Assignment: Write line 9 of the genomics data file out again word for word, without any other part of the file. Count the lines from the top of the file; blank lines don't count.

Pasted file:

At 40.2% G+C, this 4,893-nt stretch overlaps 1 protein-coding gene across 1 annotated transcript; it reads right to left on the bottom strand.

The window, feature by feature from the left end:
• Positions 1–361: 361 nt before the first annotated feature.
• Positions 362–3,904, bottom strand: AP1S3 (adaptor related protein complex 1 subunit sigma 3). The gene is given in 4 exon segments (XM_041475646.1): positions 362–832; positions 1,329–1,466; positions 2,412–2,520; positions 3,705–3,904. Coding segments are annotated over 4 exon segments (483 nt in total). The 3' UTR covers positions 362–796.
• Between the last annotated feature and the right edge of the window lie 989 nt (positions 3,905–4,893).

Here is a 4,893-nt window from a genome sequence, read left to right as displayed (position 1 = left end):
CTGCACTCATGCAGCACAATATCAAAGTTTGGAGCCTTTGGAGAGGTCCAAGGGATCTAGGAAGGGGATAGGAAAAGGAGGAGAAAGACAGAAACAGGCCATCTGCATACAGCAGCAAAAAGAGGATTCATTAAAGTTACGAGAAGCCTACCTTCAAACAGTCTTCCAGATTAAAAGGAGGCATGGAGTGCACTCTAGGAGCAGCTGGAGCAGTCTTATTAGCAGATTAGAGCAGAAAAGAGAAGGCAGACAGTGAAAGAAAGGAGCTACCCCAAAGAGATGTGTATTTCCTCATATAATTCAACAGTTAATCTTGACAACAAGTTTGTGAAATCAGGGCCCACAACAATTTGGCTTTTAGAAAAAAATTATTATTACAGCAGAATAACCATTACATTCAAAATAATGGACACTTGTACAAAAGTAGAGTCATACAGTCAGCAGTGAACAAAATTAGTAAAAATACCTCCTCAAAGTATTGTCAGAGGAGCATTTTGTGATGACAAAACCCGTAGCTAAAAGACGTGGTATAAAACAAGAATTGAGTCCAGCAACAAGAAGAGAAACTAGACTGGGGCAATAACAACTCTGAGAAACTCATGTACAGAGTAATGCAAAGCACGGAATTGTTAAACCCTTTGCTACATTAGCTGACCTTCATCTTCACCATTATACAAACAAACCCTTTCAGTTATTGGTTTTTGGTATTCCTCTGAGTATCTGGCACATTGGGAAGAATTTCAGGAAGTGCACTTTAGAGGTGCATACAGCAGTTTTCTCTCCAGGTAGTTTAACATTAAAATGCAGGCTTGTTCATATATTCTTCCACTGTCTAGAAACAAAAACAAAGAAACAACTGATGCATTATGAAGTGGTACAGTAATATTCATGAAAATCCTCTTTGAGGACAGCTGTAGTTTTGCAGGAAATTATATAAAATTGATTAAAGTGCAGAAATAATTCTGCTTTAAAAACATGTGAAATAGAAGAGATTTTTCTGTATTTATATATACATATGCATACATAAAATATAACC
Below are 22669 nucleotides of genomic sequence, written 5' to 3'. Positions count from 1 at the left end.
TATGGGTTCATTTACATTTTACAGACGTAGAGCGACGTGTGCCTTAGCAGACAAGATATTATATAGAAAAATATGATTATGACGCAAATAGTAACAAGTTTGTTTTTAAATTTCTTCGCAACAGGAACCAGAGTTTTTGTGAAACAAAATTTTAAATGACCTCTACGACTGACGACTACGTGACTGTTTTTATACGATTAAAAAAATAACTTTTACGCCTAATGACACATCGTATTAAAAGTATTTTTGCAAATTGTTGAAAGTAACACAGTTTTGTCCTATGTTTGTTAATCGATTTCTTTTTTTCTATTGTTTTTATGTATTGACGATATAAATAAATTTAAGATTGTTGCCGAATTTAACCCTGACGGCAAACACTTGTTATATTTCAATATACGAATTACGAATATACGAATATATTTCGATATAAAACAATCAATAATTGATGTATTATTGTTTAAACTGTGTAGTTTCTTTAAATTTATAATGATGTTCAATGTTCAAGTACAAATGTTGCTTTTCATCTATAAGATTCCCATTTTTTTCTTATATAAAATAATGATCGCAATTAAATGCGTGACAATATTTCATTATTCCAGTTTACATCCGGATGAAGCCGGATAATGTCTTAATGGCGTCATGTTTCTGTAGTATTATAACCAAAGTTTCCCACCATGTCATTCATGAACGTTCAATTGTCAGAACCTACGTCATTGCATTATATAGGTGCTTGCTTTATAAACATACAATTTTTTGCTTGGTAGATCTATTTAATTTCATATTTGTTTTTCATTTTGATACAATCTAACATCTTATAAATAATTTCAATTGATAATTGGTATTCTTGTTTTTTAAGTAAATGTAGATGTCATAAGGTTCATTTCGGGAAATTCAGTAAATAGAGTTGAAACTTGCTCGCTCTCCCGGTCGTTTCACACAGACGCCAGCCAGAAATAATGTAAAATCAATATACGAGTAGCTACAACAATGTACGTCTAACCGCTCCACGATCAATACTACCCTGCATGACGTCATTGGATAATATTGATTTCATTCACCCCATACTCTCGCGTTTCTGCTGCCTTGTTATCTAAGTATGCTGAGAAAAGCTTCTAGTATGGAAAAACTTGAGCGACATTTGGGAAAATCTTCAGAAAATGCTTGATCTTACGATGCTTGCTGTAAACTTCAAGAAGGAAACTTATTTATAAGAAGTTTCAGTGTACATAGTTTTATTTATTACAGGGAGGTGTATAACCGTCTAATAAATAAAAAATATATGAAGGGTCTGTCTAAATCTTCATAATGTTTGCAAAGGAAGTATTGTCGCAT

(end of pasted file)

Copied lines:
TATGGGTTCATTTACATTTTACAGACGTAGAGCGACGTGTGCCTTAGCAGACAAGATATTATATAGAAAAATATGATTATGACGCAAATAGTAACAAGTTTGTTTTTAAATTTCTTCGCAACAGGAACCAGAGTTTTTGTGAAACAAAATTTTAAATGACCTCTACGACTGACGACTACGTGACTGTTTTTATACGATTAAAAAAATAACTTTTACGCCTAATGACACATCGTATTAAAAGTATTTTTGCAAATTGTTGAAAGTAACACAGTTTTGTCCTATGTTTGTTAATCGATTTCTTTTTTTCTATTGTTTTTATGTATTGACGATATAAATAAATTTAAGATTGTTGCCGAATTTAACCCTGACGGCAAACACTTGTTATATTTCAATATACGAATTACGAATATACGAATATATTTCGATATAAAACAATCAATAATTGATGTATTATTGTTTAAACTGTGTAGTTTCTTTAAATTTATAATGATGTTCAATGTTCAAGTACAAATGTTGCTTTTCATCTATAAGATTCCCATTTTTTTCTTATATAAAATAATGATCGCAATTAAATGCGTGACAATATTTCATTATTCCAGTTTACATCCGGATGAAGCCGGATAATGTCTTAATGGCGTCATGTTTCTGTAGTATTATAACCAAAGTTTCCCACCATGTCATTCATGAACGTTCAATTGTCAGAACCTACGTCATTGCATTATATAGGTGCTTGCTTTATAAACATACAATTTTTTGCTTGGTAGATCTATTTAATTTCATATTTGTTTTTCATTTTGATACAATCTAACATCTTATAAATAATTTCAATTGATAATTGGTATTCTTGTTTTTTAAGTAAATGTAGATGTCATAAGGTTCATTTCGGGAAATTCAGTAAATAGAGTTGAAACTTGCTCGCTCTCCCGGTCGTTTCACACAGACGCCAGCCAGAAATAATGTAAAATCAATATACGAGTAGCTACAACAATGTACGTCTAACCGCTCCACGATCAATACTACCCTGCATGACGTCATTGGATAATATTGATTTCATTCACCCCATACTCTCGCGTTTCTGCTGCCTTGTTATCTAAGTATGCTGAGAAAAGCTTCTAGTATGGAAAAACTTGAGCGACATTTGGGAAAATCTTCAGAAAATGCTTGATCTTACGATGCTTGCTGTAAACTTCAAGAAGGAAACTTATTTATAAGAAGTTTCAGTGTACATAGTTTTATTTATTACAGGGAGGTGTATAACCGTCTAATAAATAAAAAATATATGAAGGGTCTGTCTAAATCTTCATAATGTTTGCAAAGGAAGTATTGTCGCAT